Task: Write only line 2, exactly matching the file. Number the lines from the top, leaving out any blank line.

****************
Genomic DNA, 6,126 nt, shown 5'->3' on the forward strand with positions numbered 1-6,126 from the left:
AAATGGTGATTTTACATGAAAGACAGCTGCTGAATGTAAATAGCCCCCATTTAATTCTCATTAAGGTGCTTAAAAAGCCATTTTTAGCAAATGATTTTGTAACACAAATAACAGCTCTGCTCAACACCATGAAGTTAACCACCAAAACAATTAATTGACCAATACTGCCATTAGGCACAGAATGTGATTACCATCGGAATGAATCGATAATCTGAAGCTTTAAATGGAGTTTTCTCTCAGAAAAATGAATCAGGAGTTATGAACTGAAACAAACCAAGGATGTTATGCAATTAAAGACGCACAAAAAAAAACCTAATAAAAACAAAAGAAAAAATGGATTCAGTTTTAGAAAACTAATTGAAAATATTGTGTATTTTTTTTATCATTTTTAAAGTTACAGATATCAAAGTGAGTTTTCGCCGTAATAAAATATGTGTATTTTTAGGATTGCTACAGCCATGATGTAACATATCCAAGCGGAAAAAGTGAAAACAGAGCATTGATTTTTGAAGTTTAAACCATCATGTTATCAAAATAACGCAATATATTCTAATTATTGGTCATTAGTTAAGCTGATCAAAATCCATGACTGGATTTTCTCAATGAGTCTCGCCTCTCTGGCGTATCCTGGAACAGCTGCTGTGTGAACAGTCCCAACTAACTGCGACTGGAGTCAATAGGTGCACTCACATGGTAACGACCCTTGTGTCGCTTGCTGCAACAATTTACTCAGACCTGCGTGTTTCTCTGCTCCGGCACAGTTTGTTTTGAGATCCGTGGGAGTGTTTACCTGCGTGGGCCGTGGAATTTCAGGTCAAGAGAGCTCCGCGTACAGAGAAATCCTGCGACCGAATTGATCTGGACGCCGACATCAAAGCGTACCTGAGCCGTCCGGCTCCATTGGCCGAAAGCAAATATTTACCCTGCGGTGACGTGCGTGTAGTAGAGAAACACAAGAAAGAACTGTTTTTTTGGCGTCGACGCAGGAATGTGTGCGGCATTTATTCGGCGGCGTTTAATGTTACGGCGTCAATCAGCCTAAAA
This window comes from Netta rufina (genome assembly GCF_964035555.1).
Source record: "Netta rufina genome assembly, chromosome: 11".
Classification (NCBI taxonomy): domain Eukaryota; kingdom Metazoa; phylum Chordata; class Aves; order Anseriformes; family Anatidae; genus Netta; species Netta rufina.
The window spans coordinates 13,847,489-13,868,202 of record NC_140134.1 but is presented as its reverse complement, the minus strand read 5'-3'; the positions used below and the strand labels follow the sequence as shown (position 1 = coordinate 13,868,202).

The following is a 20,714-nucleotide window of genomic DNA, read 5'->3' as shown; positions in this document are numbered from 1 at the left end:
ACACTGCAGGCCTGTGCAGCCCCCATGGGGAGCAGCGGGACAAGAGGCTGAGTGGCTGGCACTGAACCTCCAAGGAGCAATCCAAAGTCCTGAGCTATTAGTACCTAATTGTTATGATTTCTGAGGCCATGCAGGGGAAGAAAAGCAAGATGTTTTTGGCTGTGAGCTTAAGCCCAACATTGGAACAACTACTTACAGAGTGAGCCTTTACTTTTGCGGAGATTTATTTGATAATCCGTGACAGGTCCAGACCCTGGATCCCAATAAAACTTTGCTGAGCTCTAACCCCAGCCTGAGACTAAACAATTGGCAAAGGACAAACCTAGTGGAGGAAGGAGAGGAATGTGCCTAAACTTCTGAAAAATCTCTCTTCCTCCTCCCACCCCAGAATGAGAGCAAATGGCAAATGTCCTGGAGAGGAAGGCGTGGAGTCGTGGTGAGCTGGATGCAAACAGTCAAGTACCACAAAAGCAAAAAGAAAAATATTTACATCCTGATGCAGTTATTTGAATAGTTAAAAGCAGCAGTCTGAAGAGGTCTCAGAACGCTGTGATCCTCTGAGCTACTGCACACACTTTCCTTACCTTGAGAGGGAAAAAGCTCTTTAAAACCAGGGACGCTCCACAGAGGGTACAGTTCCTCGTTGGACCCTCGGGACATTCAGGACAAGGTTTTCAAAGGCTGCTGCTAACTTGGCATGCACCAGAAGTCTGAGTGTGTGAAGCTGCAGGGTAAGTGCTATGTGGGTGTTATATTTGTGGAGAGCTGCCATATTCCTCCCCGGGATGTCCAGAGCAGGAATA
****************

AAATGGTGATTTTACATGAAAGACAGCTGCTGAATGTAAATAGCCCCCATTTAATTCTCATTAAGGTGCTTAAAAAGCCATTTTTAGCAAATGATTTTGTAACACAAATAACAGCTCTGCTCAACACCATGAAGTTAACCACCAAAACAATTAATTGACCAATACTGCCATTAGGCACAGAATGTGATTACCATCGGAATGAATCGATAATCTGAAGCTTTAAATGGAGTTTTCTCTCAGAAAAATGAATCAGGAGTTATGAACTGAAACAAACCAAGGATGTTATGCAATTAAAGACGCACAAAAAAAAACCTAATAAAAACAAAAGAAAAAATGGATTCAGTTTTAGAAAACTAATTGAAAATATTGTGTATTTTTTTTATCATTTTTAAAGTTACAGATATCAAAGTGAGTTTTCGCCGTAATAAAATATGTGTATTTTTAGGATTGCTACAGCCATGATGTAACATATCCAAGCGGAAAAAGTGAAAACAGAGCATTGATTTTTGAAGTTTAAACCATCATGTTATCAAAATAACGCAATATATTCTAATTATTGGTCATTAGTTAAGCTGATCAAAATCCATGACTGGATTTTCTCAATGAGTCTCGCCTCTCTGGCGTATCCTGGAACAGCTGCTGTGTGAACAGTCCCAACTAACTGCGACTGGAGTCAATAGGTGCACTCACATGGTAACGACCCTTGTGTCGCTTGCTGCAACAATTTACTCAGACCTGCGTGTTTCTCTGCTCCGGCACAGTTTGTTTTGAGATCCGTGGGAGTGTTTACCTGCGTGGGCCGTGGAATTTCAGGTCAAGAGAGCTCCGCGTACAGAGAAATCCTGCGACCGAATTGATCTGGACGCCGACATCAAAGCGTACCTGAGCCGTCCGGCTCCATTGGCCGAAAGCAAATATTTACCCTGCGGTGACGTGCGTGTAGTAGAGAAACACAAGAAAGAACTGTTTTTTTGGCGTCGACGCAGGAATGTGTGCGGCATTTATTCGGCGGCGTTTAATGTTACGGCGTCAATCAGCCTAAAA